A pension expert reviewed the facts and circumstances to determine whether Stanley was eligible to establish a defined benefit plan, where the contributions are based on a variety of factors including the age of the participant, earnings, years of service, etc. He modeled out the plan to compare against Stanley's current 401(k) and discovered a huge opportunity. Implementing a defined benefit plan allowed Stanley to:

  • Increase his total contributions to $136,000, up from $59,000 (a $77,000 difference).
  • Increase contributions for his spouse to $44,000, up from $33,000 ($11,000 difference).
  • The contribution for the unrelated employee increased to $5,700, up from approximately $3,000 (a $2,700 difference). The tax savings to Stanley related to this contribution was over $2,000, so it ended up costing (net out of pocket) approximately $3,700 ($5,700 contribution less tax savings of $2,000).

The bottom line to Stanley was that enhancing his retirement plan by adding a defined benefit plan decreased his combined federal and state income tax liability by over $35,000, approximately 40% of the contribution. Tax deferral by itself is a significant benefit. What makes this strategy even more appealing is that Stanley expects to draw on the defined benefit plan during retirement when he is no longer in practice, expects to be in a much lower tax bracket, and could live in a state that does not levy an income tax.


A few critical facts determine whether a client is a good candidate for this type of plan. Having worked on this plan and other plans, Todd Heller, Esq., president of Heller Pension Associates Inc., notes just a few:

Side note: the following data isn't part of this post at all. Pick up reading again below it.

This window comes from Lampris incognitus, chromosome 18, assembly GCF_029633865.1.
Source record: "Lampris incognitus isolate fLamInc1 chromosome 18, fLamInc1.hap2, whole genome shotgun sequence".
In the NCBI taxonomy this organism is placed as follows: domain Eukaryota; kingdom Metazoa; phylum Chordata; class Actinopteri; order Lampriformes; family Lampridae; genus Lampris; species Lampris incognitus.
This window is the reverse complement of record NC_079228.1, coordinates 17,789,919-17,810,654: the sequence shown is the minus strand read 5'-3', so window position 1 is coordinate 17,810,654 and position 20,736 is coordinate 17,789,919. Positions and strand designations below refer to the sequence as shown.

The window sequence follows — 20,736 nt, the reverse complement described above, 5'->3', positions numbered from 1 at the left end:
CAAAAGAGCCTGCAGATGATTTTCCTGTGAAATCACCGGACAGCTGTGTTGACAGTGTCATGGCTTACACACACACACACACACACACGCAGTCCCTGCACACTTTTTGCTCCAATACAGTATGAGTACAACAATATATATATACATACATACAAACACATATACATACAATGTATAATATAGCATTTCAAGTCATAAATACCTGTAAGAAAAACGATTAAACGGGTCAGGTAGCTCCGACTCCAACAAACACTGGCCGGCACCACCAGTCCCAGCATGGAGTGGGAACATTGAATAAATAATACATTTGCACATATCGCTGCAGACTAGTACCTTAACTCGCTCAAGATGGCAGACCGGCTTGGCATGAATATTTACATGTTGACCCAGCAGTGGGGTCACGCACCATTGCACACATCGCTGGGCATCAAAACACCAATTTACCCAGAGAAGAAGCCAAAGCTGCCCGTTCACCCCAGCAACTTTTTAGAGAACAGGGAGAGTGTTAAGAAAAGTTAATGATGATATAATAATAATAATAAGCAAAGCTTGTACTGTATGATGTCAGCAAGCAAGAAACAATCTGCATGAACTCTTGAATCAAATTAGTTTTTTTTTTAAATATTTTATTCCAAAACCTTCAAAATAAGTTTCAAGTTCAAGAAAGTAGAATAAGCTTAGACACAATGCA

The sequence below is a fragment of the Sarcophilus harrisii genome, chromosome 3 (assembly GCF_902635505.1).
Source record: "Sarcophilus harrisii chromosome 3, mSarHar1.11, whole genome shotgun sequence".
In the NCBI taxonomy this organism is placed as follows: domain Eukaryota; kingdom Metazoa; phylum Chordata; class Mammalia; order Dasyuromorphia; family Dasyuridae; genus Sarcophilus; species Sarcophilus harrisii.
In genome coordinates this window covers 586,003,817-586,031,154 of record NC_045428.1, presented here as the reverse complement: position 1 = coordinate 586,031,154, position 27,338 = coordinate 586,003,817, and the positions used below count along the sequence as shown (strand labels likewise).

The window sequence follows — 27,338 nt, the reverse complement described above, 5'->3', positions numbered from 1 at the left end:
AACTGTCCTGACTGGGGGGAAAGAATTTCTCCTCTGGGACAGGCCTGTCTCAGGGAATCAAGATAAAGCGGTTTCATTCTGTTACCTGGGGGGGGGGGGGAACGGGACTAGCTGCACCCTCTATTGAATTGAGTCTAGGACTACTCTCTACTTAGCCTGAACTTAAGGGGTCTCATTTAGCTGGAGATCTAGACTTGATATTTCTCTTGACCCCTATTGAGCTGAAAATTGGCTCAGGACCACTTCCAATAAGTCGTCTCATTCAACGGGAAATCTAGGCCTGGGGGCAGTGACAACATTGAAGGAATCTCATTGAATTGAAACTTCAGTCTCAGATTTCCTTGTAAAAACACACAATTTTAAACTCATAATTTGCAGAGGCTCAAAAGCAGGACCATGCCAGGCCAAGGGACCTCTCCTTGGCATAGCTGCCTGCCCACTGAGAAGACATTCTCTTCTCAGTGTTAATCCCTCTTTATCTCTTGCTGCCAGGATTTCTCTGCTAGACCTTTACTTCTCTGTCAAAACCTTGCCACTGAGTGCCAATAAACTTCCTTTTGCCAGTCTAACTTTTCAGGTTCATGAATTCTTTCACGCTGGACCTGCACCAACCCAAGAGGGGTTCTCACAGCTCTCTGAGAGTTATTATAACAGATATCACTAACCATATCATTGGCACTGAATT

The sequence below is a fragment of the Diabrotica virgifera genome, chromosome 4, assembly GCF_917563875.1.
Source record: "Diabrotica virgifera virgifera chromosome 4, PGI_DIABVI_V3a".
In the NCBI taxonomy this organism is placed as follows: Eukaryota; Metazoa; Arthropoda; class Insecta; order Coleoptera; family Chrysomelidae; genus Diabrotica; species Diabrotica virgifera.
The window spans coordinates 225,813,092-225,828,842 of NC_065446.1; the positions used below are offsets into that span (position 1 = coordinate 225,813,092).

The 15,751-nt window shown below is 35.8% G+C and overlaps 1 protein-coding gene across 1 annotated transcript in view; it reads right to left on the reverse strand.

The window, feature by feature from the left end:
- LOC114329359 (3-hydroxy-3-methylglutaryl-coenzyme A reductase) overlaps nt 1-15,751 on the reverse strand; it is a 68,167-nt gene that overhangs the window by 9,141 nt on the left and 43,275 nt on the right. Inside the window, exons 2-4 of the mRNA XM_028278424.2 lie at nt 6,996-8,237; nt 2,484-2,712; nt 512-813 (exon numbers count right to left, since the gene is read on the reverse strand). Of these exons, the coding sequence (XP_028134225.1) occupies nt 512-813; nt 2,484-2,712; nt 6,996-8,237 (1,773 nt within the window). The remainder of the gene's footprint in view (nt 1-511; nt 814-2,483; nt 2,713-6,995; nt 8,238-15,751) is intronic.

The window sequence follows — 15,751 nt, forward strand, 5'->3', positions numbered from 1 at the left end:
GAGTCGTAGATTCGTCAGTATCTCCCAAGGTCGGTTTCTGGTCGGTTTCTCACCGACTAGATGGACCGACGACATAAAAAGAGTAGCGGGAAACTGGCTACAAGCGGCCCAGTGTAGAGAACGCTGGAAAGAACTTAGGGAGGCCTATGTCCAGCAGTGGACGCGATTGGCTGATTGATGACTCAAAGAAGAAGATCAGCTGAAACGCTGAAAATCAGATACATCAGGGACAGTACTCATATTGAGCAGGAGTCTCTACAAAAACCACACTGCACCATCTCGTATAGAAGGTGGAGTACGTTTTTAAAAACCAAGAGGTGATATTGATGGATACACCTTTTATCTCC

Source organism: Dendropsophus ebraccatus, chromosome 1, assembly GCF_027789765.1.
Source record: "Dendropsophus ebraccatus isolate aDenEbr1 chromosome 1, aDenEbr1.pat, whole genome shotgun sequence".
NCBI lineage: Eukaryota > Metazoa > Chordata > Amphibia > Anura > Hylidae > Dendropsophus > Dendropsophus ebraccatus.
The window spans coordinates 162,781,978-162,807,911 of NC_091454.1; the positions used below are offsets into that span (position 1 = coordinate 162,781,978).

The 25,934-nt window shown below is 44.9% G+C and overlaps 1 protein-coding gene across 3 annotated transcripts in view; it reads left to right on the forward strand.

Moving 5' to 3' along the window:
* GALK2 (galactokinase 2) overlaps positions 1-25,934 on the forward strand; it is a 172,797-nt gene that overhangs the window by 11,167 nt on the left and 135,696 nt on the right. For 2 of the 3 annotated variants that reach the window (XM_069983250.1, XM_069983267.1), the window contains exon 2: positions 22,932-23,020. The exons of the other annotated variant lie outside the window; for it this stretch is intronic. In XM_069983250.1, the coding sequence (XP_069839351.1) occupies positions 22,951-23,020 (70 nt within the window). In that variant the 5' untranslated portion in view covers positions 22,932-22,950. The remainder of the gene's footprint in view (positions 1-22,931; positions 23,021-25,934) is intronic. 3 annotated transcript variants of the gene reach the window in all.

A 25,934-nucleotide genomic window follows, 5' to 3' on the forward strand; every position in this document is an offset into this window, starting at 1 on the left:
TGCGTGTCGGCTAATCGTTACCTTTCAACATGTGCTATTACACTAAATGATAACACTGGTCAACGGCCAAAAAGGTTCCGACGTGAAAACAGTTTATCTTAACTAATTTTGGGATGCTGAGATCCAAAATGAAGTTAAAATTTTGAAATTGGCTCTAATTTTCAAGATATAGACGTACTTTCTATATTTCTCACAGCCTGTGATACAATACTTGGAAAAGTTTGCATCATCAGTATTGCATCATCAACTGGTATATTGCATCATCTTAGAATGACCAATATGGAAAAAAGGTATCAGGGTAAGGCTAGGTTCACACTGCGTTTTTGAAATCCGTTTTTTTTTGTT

• Age is important because it affects the contribution. The older the business owner is, the higher the level of contribution should be, depending on income level.
  • Income or compensation determines whether there will be a consistent level of income for years to come.
  • An ability to make contributions should last for at least a few years. This is not a short-term commitment.
  • Ownership of any other business with employees can affect eligibility, due to related-entity rules, which could require all employees from a related business to be covered in the plan.

Heller also points out that these plan designs depend upon the facts of each particular case. There are several methods to structure these designs to substantially benefit small business owners and key employees more than other employees, as long as certain nondiscrimination testing is satisfied. In addition, Heller notes that Sec. 415, which limits the amount that any plan participant can distribute from a defined benefit plan, must be considered when designing and administering these plans.

It is also important to understand that because this is a defined benefit plan, it requires actuarial calculations. Therefore, it is costlier to administer than a defined contribution plan. However, the additional cost is often negligible compared with the tax savings.


The example above teaches the following lesson:

  • Looking at a client's overall picture is critical for effective financial planning. Value is added in discovering an opportunity for this type of strategy.
  • Working as a team with a client's financial adviser allows for best thinking and out-of-the-box ideas that benefit the client.
  • Implementing a defined benefit plan is not always advisable. Certain criteria must be met, and the facts and circumstances must be suitable for the plan.

The tax savings with a retirement vehicle such as this are significant. Additionally, this strategy can be even more advantageous for someone who is a consultant and has no employees. Practitioners should consider and at least discuss it with clients who receive self-employment income, whether or not reported on a Schedule C.

Marianela Collado ( is a senior financial adviser at Tobias Financial Advisors in Plantation, Fla.

To comment on this article or to suggest an idea for another article, contact Paul Bonner, senior editor, at or 919-402-4434.